Let us pray for the many disabled persons of the world, who seek to be full and equal participants in shaping the world’s future. May they be protected from physical and psychological harm, and may they be empowered to reach their full potential. May their lives be treasured, respected and cherished.
December 10—International Human Rights Day
Human Rights Day is celebrated annually across the world on 10 December, the date when the United Nations General adopted and proclaimed the Universal Declaration of Human Rights (UDHR) in 1948. It remains as relevant today as ever. http://www.un.org/en/events/humanrightsday/udhr60/declaration.shtml
This was the first global enunciation of human rights and one of the first major achievements of the new United Nations. Dec. 10th is also the day that the Nobel Peace Prize is traditionally awarded. Poverty and war remain the two greatest threats to human rights in the world and the two are intimately linked to one another.
Let us pray for people around the world who suffer because of violations of their human rights. May each of us raise our voices whenever we witness human rights abuses, whether committed by individuals or government officials. May we have the courage to stand with our oppressed brothers and sisters, no matter what the cost.
December 18—International Migrants Day
Throughout human history, migration has been a courageous expression of the individual’s will to overcome adversity and to live a better life. There is a clear linkage between migration and sustainable development, as well as the opportunities it provides for co-development, that is, the concerted improvement of economic and social conditions at both origin and destination. Migration draws increasing attention in the world nowadays. Mixed with elements of unforeseeability, emergency, and complexity, the challenges and difficulties of international migration require enhanced cooperation and collective action among countries and regions. Growing sentiment against migrants has been fueled in many places by economic stresses, racial and ethnic differences and fear of “the other”.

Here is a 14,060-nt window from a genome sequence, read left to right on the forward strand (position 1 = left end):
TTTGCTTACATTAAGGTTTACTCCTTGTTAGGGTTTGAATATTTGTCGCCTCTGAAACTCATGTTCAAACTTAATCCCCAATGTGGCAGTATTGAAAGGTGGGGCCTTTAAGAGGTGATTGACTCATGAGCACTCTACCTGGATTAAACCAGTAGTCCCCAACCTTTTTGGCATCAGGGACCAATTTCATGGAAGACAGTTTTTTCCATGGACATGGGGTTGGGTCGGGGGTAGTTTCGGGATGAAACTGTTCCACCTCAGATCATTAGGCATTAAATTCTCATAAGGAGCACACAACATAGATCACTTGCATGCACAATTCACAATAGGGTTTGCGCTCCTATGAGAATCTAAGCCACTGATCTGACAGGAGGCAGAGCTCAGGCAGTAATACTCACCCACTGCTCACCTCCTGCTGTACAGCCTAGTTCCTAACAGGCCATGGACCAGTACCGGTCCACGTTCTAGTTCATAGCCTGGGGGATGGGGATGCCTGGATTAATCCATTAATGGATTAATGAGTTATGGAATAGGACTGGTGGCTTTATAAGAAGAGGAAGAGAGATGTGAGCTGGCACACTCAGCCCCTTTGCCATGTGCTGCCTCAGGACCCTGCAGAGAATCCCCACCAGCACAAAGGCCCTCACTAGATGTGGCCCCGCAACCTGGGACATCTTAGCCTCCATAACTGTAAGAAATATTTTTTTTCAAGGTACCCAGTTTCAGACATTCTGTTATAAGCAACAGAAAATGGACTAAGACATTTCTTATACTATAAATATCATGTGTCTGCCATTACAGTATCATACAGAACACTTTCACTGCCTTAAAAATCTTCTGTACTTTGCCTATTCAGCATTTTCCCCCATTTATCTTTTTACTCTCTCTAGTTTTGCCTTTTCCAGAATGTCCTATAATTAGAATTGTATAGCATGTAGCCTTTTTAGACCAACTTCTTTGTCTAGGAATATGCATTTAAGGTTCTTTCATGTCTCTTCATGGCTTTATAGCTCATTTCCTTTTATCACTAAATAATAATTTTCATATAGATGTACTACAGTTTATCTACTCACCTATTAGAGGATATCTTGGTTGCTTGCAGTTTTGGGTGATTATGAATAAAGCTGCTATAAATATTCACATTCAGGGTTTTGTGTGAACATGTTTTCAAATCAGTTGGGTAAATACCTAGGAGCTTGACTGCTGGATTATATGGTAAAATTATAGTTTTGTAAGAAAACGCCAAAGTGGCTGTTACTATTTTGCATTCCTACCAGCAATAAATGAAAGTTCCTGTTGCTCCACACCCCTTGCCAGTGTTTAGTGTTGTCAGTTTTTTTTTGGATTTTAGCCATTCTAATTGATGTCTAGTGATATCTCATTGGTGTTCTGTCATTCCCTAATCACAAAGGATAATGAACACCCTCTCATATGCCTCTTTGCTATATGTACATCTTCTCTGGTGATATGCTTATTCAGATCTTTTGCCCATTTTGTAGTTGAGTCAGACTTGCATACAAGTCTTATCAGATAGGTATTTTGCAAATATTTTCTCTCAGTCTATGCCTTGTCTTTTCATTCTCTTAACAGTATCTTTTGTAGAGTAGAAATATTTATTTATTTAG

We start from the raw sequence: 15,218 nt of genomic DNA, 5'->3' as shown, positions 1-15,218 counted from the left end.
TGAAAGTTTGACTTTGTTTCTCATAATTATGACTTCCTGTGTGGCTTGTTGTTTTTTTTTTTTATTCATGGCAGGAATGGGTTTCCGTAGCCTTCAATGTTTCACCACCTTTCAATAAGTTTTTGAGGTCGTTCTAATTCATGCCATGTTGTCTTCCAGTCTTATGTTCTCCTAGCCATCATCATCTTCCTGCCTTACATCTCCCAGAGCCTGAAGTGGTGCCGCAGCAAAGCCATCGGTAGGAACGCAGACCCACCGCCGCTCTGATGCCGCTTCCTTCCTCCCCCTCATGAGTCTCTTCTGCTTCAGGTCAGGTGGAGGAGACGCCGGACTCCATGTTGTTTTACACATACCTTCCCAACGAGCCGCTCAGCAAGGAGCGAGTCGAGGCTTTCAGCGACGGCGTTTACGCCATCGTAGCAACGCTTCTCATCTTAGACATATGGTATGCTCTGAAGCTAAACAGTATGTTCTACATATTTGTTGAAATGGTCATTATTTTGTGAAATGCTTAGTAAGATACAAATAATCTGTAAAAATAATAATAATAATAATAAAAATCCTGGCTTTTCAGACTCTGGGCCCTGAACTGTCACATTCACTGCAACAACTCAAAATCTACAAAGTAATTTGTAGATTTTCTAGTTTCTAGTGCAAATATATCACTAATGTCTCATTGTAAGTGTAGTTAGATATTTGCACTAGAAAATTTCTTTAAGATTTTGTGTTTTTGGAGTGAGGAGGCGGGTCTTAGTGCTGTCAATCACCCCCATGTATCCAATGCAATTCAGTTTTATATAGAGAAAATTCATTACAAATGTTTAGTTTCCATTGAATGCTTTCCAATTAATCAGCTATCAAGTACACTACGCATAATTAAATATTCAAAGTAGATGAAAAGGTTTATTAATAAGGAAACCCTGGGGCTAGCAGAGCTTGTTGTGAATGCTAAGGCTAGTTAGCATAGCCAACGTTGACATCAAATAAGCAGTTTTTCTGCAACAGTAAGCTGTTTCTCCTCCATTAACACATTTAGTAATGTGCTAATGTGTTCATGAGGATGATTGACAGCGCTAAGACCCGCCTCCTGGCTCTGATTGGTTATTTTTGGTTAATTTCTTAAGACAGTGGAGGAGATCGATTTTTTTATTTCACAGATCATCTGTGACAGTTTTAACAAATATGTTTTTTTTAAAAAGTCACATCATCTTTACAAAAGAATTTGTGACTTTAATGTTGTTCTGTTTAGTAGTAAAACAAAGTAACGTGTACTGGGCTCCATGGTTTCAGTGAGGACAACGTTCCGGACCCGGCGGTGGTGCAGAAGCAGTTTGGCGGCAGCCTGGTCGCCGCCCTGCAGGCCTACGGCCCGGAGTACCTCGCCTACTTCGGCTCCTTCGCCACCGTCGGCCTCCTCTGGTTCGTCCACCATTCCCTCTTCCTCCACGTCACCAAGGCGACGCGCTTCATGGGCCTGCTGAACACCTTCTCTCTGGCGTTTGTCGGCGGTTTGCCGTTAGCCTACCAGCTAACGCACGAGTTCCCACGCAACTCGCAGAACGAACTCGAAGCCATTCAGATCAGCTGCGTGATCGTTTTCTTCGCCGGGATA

Let us pray for all those who have had to flee their homes because of war, violence, famine, natural disasters, extreme poverty or violence. May we willingly share what we have with those in need. May we open our hearts and our homes to welcome the stranger among us, so that we “stranger” can become “neighbor” and “friend.”
December 20—International Human Solidarity Day